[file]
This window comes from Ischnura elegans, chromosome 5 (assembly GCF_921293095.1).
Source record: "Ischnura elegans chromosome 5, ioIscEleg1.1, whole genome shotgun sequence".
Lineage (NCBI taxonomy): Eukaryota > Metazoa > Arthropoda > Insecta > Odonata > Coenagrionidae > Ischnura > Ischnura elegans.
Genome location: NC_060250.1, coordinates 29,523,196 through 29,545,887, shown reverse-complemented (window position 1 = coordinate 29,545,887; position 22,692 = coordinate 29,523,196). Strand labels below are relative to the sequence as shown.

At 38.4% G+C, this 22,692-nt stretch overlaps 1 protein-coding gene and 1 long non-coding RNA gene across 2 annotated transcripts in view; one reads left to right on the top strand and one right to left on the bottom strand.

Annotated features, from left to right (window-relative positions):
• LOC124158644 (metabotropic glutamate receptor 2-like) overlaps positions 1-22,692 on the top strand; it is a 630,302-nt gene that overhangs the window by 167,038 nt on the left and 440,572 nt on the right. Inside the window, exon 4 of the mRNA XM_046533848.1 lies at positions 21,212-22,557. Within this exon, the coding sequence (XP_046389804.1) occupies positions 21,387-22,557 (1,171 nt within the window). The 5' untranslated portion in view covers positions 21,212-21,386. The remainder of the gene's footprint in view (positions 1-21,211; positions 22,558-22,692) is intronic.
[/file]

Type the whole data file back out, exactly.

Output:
This window comes from Ischnura elegans, chromosome 5 (assembly GCF_921293095.1).
Source record: "Ischnura elegans chromosome 5, ioIscEleg1.1, whole genome shotgun sequence".
Lineage (NCBI taxonomy): Eukaryota > Metazoa > Arthropoda > Insecta > Odonata > Coenagrionidae > Ischnura > Ischnura elegans.
Genome location: NC_060250.1, coordinates 29,523,196 through 29,545,887, shown reverse-complemented (window position 1 = coordinate 29,545,887; position 22,692 = coordinate 29,523,196). Strand labels below are relative to the sequence as shown.

At 38.4% G+C, this 22,692-nt stretch overlaps 1 protein-coding gene and 1 long non-coding RNA gene across 2 annotated transcripts in view; one reads left to right on the top strand and one right to left on the bottom strand.

Annotated features, from left to right (window-relative positions):
• LOC124158644 (metabotropic glutamate receptor 2-like) overlaps positions 1-22,692 on the top strand; it is a 630,302-nt gene that overhangs the window by 167,038 nt on the left and 440,572 nt on the right. Inside the window, exon 4 of the mRNA XM_046533848.1 lies at positions 21,212-22,557. Within this exon, the coding sequence (XP_046389804.1) occupies positions 21,387-22,557 (1,171 nt within the window). The 5' untranslated portion in view covers positions 21,212-21,386. The remainder of the gene's footprint in view (positions 1-21,211; positions 22,558-22,692) is intronic.